The protest virgins who came out for a jolly on that February 15th were not going to make it a regular occurrence. They’re too lazy, too busy and too far away. Endless demonstrations in Parliament Square addressed by the same group of speakers – no doubt, talented orators with a valid point to make – just makes the Stop the War Coalition look like another pointless, hard left group with initials (StWC, to join AWL, WSWS, ICFI, CFE, SWP, SWSS, CPE(M-L), LSESU, NUS) rather than ideas.

How would the Stop the War Coalition have succeeded?

By stopping the war. Sadly, it didn’t. It was not, though, time at that point to pack up and go home or become increasingly radical and distasteful to the Chelsea tractor drivers who we adored on February 15. If we are serious about having – and I use this phrase with more than a little trepidation – an ethical foreign policy, we need to show not merely that, in that time-honoured phrase, ‘bombing for peace is like fucking for virginity’ but that there is an alternative. Moreover, that alternative has to be acceptable to people; a socialist world might well be more desirable for some, but that doesn’t achieve the aim of stopping the war or, at least, limiting or eliminating British involvement in said war.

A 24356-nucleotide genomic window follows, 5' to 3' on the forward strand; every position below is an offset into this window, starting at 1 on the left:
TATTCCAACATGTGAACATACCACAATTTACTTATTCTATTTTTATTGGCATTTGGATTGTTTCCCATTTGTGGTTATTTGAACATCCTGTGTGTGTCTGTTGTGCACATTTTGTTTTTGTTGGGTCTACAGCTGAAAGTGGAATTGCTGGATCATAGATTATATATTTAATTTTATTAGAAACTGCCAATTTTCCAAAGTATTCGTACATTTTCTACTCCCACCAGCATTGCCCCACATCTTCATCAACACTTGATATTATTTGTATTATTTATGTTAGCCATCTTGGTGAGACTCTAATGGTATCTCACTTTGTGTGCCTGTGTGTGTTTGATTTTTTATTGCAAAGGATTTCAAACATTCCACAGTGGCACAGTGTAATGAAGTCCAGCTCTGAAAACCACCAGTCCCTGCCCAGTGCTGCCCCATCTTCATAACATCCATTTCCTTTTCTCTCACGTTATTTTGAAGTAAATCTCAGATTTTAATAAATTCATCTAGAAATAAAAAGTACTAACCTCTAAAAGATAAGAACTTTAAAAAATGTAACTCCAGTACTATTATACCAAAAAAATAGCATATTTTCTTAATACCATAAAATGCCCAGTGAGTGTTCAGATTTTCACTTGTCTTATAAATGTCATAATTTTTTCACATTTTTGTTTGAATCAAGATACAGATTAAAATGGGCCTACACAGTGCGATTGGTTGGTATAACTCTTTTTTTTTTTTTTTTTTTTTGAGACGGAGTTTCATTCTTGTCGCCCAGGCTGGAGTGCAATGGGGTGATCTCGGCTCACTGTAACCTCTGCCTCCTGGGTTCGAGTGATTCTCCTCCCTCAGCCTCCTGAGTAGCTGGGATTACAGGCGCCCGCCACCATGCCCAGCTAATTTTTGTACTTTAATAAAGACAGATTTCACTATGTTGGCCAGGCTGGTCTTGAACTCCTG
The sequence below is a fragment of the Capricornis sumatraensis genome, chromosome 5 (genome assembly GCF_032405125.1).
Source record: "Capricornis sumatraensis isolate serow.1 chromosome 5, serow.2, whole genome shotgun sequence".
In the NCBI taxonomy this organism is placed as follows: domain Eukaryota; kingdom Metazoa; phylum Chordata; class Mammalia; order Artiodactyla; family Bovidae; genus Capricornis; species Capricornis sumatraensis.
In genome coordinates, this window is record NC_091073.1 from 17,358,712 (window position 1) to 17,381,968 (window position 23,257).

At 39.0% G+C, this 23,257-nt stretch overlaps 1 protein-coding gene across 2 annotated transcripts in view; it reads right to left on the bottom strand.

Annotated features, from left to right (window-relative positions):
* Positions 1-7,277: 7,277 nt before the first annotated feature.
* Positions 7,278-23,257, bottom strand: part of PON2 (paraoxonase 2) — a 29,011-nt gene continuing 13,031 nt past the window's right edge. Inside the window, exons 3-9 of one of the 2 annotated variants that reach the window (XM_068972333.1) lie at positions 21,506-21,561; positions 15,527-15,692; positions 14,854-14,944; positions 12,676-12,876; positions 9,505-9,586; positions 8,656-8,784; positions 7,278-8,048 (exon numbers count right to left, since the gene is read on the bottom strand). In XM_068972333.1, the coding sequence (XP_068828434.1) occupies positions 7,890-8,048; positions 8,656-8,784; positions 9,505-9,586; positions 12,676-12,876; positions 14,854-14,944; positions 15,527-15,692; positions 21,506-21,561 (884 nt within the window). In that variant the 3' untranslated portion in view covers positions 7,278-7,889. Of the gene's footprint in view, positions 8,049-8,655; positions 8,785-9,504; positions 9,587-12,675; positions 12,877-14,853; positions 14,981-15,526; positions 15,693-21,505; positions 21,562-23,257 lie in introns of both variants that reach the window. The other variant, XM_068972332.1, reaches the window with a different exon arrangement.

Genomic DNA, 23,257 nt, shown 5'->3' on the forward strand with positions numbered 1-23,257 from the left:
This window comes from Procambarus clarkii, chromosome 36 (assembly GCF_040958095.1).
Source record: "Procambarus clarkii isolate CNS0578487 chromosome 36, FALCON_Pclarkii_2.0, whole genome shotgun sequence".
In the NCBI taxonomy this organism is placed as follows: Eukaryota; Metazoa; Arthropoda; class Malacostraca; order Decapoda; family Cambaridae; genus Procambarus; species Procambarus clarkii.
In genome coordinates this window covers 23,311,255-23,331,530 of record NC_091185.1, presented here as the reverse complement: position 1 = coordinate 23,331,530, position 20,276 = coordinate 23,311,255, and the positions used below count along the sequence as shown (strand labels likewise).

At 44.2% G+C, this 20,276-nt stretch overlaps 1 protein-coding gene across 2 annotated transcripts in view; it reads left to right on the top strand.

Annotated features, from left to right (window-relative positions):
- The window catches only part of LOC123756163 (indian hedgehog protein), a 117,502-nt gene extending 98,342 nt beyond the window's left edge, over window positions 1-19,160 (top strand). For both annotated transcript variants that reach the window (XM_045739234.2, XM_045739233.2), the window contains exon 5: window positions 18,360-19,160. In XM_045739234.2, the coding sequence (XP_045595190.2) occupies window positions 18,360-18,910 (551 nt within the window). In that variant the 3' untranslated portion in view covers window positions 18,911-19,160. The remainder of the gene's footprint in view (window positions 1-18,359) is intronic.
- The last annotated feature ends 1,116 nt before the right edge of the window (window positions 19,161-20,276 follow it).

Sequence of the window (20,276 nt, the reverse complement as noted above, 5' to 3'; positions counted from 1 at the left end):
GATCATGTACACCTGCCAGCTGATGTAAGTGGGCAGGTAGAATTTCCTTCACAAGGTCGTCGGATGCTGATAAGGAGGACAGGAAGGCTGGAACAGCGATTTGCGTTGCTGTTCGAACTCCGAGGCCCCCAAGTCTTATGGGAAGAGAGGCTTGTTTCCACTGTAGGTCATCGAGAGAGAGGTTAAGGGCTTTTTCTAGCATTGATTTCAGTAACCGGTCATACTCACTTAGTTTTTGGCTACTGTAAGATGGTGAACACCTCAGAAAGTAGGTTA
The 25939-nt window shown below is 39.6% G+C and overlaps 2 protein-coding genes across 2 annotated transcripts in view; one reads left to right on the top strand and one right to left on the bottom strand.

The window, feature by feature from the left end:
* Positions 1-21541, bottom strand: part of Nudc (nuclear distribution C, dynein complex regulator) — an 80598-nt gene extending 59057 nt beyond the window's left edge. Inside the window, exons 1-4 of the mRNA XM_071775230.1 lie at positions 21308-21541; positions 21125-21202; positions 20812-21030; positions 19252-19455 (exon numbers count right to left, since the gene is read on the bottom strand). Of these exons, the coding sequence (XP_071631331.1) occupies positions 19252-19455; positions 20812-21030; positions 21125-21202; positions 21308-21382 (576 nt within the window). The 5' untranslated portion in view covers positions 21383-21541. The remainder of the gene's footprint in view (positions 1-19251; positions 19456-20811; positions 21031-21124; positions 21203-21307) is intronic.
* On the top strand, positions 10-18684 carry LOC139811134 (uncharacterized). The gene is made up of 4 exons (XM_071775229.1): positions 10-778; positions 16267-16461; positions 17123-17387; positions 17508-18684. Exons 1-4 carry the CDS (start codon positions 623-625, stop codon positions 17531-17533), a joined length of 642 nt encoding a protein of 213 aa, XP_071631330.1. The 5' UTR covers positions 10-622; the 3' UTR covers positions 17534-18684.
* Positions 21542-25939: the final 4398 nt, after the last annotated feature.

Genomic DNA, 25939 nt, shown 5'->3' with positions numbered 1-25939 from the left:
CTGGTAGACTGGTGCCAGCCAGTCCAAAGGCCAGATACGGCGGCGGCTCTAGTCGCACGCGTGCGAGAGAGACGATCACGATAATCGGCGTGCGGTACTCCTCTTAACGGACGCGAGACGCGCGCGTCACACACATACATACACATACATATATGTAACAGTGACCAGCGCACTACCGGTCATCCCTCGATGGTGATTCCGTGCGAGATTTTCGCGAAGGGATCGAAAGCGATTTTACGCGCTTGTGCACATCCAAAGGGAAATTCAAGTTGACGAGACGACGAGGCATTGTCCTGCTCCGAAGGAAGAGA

Don’t get me wrong: the Stop the War Coalition, all the people who worked in the office in Brick Lane and then at King’s Cross, all the people who attended and organised meetings did a great deal of work and, I think, an amount of good. The Stop the War Coalition will go down in history. It will not, though, go down as the moment at which everything changed but as an interesting aberration from the norm of apathy and disengagement. It could have kept people on board – not turning out to protests every week but by maintaining a sentiment that the war on Iraq was wrong, the occupation of Iraq is still wrong and the Government’s actions over terror are wrong.

The Stop the War Coalition started, I believe, around the time of the conflict in Afghanistan, the war in question being (as CNN put it) The War Against Terror (TWAT). If that is so, and given that Liberal Democrat and, horror of horror, some Conservative sentiment is riled by, for instance, the new powers for house arrest that the Government has arrogated itself, a protest about civil liberties might have attracted more people, made the Stop the War Coalition look like more than alphabet soup leftie groups and educated the masses a bit about why they need to be concerned about public freedoms.

I suspect that before overly long, we will be again on the eve of war in the Middle East. Whether that war is stopped or not, we cannot at this juncture say, but there will be calls for more restrictions on civil liberties, more secrecy and more alienation of people from politicians.

At that time, we will have the opportunity to plant a seed – an opportunity we missed in Iraq – that says that this sort of military adventuring is wrong and perhaps stop it happening again.

Now, can I have some guacamole, please? No, the organic one. Thanks, Tony.